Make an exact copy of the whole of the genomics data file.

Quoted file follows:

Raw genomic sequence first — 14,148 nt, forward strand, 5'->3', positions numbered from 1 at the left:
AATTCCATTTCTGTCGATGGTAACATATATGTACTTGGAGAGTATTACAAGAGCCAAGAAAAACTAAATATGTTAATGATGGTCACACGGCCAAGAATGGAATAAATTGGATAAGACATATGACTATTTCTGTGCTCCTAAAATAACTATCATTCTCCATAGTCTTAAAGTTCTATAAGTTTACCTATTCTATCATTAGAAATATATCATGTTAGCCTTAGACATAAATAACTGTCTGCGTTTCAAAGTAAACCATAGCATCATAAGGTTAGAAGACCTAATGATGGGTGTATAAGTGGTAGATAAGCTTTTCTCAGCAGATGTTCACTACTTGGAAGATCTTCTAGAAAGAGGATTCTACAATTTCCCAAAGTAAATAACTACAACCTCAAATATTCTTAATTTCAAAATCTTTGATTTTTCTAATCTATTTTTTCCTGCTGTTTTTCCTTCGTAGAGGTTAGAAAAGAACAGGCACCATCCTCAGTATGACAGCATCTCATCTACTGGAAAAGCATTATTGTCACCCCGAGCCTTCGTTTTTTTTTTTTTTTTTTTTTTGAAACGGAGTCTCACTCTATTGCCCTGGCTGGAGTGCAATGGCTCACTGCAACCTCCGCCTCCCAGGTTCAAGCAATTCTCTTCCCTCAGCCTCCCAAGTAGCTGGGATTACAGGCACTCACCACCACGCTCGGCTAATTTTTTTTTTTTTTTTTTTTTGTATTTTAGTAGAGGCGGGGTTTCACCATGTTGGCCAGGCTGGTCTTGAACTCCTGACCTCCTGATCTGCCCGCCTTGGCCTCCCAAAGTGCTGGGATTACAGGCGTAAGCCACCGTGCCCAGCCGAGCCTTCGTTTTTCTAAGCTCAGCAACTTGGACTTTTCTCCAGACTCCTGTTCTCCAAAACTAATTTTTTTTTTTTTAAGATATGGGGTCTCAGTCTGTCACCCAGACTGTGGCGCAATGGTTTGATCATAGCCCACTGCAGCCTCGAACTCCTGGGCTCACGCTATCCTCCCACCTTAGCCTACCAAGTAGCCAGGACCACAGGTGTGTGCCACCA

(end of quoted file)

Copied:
Raw genomic sequence first — 14,148 nt, forward strand, 5'->3', positions numbered from 1 at the left:
AATTCCATTTCTGTCGATGGTAACATATATGTACTTGGAGAGTATTACAAGAGCCAAGAAAAACTAAATATGTTAATGATGGTCACACGGCCAAGAATGGAATAAATTGGATAAGACATATGACTATTTCTGTGCTCCTAAAATAACTATCATTCTCCATAGTCTTAAAGTTCTATAAGTTTACCTATTCTATCATTAGAAATATATCATGTTAGCCTTAGACATAAATAACTGTCTGCGTTTCAAAGTAAACCATAGCATCATAAGGTTAGAAGACCTAATGATGGGTGTATAAGTGGTAGATAAGCTTTTCTCAGCAGATGTTCACTACTTGGAAGATCTTCTAGAAAGAGGATTCTACAATTTCCCAAAGTAAATAACTACAACCTCAAATATTCTTAATTTCAAAATCTTTGATTTTTCTAATCTATTTTTTCCTGCTGTTTTTCCTTCGTAGAGGTTAGAAAAGAACAGGCACCATCCTCAGTATGACAGCATCTCATCTACTGGAAAAGCATTATTGTCACCCCGAGCCTTCGTTTTTTTTTTTTTTTTTTTTTTGAAACGGAGTCTCACTCTATTGCCCTGGCTGGAGTGCAATGGCTCACTGCAACCTCCGCCTCCCAGGTTCAAGCAATTCTCTTCCCTCAGCCTCCCAAGTAGCTGGGATTACAGGCACTCACCACCACGCTCGGCTAATTTTTTTTTTTTTTTTTTTTTGTATTTTAGTAGAGGCGGGGTTTCACCATGTTGGCCAGGCTGGTCTTGAACTCCTGACCTCCTGATCTGCCCGCCTTGGCCTCCCAAAGTGCTGGGATTACAGGCGTAAGCCACCGTGCCCAGCCGAGCCTTCGTTTTTCTAAGCTCAGCAACTTGGACTTTTCTCCAGACTCCTGTTCTCCAAAACTAATTTTTTTTTTTTTAAGATATGGGGTCTCAGTCTGTCACCCAGACTGTGGCGCAATGGTTTGATCATAGCCCACTGCAGCCTCGAACTCCTGGGCTCACGCTATCCTCCCACCTTAGCCTACCAAGTAGCCAGGACCACAGGTGTGTGCCACCA